What do direct care workers say would improve their jobs? Differences across settings

Peter Kemper, Brigitt Heier, Teta Barry, Diane Brannon, Joe Angelelli, Joe Vasey, Mindy Anderson-Knott

Research output: Contribution to journalArticlepeer-review

79 Scopus citations


Purpose: The study's goals were to understand what changes in management practices would most improve the jobs of frontline workers from the perspective of workers themselves and to analyze differences across settings. Design and Methods: The baseline survey of direct care workers [N = 3,468) conducted as part of the National Study of the Better Jobs Better Care demonstration asked the following: "What is the single most important thing your employer could do to improve your job as a direct care worker?" We coded the open-ended responses and grouped them into categories. We then compared the percentages of workers recommending changes in these categories across settings and interpreted them in the context of previous conceptual frameworks. Results: Across settings, workers called for more pay and better work relationships including communication; supervision; and being appreciated, listened to, and treated with respect. The fraction of workers calling for these changes and additional specific changes differed substantially across nursing facilities, assisted living facilities, and home care agencies. Implications: To increase retention of frontline workers, policy makers should design public policies and management practices to increase pay and to improve work relationships. However, specific strategies should differ across settings.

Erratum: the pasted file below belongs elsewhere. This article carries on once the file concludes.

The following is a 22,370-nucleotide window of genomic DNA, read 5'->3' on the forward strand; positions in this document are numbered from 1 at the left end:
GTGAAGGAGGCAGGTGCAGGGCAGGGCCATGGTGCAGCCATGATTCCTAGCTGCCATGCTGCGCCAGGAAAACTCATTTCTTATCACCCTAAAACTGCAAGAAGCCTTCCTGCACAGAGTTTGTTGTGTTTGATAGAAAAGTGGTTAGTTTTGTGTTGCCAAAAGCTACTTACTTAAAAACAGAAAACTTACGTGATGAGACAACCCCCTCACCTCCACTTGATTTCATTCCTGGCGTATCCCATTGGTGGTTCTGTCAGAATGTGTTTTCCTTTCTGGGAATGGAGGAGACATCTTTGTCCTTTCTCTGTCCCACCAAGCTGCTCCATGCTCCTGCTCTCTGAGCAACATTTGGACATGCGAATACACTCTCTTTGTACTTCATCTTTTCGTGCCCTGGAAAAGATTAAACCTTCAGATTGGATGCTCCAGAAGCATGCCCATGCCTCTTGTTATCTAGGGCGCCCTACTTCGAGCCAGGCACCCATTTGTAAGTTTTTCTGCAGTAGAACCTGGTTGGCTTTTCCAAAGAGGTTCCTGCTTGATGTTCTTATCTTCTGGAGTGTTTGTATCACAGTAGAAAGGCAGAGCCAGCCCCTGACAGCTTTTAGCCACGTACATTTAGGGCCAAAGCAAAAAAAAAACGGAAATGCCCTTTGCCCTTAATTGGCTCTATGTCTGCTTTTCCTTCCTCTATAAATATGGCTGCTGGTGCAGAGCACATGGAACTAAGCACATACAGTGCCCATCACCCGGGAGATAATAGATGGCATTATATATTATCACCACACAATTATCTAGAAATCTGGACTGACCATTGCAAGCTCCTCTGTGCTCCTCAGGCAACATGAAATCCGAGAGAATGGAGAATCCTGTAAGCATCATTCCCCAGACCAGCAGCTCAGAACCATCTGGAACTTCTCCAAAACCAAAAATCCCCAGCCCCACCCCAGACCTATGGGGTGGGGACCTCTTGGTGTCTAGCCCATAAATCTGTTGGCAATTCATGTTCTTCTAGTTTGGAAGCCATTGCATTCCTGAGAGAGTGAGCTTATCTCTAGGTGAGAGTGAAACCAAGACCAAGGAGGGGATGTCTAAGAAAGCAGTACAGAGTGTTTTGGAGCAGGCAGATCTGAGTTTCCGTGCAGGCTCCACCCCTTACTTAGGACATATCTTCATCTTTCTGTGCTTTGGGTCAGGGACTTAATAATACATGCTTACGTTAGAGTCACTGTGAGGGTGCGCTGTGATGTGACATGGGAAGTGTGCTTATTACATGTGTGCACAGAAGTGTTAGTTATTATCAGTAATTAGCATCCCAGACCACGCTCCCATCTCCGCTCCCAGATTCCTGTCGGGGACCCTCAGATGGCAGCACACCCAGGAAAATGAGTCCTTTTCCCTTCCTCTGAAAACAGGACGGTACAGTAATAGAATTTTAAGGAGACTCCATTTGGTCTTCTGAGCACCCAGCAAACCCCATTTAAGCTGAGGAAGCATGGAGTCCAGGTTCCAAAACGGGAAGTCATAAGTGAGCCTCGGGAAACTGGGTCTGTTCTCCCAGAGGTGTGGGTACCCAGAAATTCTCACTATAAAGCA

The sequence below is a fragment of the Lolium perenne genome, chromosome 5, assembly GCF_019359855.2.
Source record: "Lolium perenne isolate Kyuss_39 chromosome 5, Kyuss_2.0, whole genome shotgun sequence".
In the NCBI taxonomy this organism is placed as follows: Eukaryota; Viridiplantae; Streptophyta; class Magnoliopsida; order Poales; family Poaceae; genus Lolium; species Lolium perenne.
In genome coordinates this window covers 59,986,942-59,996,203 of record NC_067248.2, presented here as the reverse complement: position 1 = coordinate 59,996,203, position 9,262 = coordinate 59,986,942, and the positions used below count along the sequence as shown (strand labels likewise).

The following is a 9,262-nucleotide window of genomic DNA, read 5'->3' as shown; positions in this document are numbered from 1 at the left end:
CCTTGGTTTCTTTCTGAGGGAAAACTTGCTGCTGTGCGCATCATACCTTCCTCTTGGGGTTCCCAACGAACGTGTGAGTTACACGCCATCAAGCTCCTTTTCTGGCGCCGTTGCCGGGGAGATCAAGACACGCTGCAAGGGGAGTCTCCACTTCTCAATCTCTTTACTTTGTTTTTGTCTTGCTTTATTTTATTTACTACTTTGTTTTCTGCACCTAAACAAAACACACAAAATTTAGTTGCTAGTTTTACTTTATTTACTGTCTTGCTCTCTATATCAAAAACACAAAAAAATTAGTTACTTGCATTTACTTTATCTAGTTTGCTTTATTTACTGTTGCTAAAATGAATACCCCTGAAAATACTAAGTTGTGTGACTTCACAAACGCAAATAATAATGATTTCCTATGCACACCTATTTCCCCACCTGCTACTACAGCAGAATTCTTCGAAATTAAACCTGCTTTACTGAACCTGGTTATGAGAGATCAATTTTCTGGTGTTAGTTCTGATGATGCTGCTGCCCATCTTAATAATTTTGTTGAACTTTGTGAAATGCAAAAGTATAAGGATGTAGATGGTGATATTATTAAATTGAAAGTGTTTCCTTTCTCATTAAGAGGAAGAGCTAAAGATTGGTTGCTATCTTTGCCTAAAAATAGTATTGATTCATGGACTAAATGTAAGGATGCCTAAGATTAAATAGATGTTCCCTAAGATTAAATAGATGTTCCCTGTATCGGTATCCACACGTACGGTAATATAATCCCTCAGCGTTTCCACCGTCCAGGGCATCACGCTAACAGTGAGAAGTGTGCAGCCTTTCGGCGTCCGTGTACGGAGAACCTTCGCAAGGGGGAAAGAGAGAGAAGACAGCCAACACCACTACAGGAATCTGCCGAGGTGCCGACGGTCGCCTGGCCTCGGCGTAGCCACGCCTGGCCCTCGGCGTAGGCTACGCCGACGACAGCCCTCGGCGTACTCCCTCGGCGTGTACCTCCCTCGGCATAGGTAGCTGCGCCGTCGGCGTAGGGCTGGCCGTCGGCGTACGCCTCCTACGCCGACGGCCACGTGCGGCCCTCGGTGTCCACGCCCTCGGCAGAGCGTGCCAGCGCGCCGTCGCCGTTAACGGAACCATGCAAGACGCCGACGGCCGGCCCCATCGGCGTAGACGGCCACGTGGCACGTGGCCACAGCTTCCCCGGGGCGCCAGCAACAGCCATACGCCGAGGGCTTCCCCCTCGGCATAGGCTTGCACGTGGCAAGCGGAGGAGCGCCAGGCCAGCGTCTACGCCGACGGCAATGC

Original languageEnglish (US)
Pages (from-to)17-25
Number of pages9
Issue numberSPEC. ISS. 1
StatePublished - Jul 2008


  • Assisted living facility
  • Culture change
  • Home care
  • Long-term care
  • Skilled nursing facility
  • Workforce

ASJC Scopus subject areas

  • Gerontology
  • Geriatrics and Gerontology


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